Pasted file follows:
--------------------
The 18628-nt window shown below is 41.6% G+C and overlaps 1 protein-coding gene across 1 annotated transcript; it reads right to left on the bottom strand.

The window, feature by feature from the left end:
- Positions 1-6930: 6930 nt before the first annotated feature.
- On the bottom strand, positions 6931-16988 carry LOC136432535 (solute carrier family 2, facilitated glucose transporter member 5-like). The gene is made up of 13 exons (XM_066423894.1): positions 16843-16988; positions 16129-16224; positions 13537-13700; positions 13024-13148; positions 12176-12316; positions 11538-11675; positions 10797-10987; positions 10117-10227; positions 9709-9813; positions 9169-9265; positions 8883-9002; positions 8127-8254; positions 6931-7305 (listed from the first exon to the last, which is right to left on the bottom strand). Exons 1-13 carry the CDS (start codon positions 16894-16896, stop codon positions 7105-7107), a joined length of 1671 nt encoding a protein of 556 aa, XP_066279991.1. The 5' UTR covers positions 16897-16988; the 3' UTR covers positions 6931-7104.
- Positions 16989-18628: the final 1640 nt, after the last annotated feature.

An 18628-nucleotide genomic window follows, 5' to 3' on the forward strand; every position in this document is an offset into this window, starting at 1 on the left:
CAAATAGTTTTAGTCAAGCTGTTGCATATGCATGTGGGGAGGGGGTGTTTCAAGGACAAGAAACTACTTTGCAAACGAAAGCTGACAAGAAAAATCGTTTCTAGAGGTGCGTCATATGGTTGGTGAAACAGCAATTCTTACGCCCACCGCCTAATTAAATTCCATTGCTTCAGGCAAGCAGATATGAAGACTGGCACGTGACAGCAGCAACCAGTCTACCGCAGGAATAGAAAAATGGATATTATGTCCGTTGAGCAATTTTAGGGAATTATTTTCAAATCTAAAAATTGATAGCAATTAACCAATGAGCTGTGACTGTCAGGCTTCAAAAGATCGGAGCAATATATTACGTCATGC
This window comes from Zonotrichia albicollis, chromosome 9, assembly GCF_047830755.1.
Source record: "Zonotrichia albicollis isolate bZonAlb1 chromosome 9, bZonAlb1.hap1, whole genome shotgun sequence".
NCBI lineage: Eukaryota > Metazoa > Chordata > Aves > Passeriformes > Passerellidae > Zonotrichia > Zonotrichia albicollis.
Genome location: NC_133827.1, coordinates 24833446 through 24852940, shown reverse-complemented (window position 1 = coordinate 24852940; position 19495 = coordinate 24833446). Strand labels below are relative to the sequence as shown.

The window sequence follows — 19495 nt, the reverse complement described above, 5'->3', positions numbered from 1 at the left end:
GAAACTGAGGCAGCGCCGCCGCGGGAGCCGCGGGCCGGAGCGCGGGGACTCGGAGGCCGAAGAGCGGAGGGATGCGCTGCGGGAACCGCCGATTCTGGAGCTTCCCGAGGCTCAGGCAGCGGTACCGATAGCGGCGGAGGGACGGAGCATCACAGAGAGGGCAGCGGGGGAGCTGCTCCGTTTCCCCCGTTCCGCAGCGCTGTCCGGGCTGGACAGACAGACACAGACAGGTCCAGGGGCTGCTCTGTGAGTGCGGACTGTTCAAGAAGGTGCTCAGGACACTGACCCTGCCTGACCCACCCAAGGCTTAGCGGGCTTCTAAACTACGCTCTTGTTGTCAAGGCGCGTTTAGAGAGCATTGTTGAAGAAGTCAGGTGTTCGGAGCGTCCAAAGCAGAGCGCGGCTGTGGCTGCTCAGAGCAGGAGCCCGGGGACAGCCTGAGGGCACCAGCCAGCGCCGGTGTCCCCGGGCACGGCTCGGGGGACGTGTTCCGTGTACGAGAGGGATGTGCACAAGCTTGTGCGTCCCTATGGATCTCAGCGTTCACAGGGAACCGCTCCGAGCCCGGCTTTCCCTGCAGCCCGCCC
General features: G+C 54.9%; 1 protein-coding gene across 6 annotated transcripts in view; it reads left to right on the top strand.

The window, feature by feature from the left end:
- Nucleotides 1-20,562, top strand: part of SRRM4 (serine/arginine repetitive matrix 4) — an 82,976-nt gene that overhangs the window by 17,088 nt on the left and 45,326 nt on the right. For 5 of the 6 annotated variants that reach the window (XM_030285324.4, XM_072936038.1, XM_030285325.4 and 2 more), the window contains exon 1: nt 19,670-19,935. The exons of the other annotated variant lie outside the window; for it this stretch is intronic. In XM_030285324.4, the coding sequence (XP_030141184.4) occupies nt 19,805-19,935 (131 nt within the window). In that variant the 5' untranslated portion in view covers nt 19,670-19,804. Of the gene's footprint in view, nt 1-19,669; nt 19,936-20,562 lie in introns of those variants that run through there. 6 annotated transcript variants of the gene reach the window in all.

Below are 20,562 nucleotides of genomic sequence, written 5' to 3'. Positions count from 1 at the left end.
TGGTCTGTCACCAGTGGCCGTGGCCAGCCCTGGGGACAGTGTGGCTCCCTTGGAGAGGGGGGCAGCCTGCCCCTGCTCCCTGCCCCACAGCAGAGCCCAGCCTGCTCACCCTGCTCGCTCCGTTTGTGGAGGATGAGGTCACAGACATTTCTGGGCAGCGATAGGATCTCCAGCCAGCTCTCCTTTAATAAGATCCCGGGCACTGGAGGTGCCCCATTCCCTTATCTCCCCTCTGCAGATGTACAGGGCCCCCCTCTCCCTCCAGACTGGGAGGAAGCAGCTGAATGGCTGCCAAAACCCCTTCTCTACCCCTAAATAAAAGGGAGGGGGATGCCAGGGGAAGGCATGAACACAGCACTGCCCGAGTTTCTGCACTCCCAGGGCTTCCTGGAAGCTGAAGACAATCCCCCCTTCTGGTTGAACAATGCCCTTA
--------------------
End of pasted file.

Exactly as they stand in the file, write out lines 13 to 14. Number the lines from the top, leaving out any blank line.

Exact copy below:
GAAACTGAGGCAGCGCCGCCGCGGGAGCCGCGGGCCGGAGCGCGGGGACTCGGAGGCCGAAGAGCGGAGGGATGCGCTGCGGGAACCGCCGATTCTGGAGCTTCCCGAGGCTCAGGCAGCGGTACCGATAGCGGCGGAGGGACGGAGCATCACAGAGAGGGCAGCGGGGGAGCTGCTCCGTTTCCCCCGTTCCGCAGCGCTGTCCGGGCTGGACAGACAGACACAGACAGGTCCAGGGGCTGCTCTGTGAGTGCGGACTGTTCAAGAAGGTGCTCAGGACACTGACCCTGCCTGACCCACCCAAGGCTTAGCGGGCTTCTAAACTACGCTCTTGTTGTCAAGGCGCGTTTAGAGAGCATTGTTGAAGAAGTCAGGTGTTCGGAGCGTCCAAAGCAGAGCGCGGCTGTGGCTGCTCAGAGCAGGAGCCCGGGGACAGCCTGAGGGCACCAGCCAGCGCCGGTGTCCCCGGGCACGGCTCGGGGGACGTGTTCCGTGTACGAGAGGGATGTGCACAAGCTTGTGCGTCCCTATGGATCTCAGCGTTCACAGGGAACCGCTCCGAGCCCGGCTTTCCCTGCAGCCCGCCC
General features: G+C 54.9%; 1 protein-coding gene across 6 annotated transcripts in view; it reads left to right on the top strand.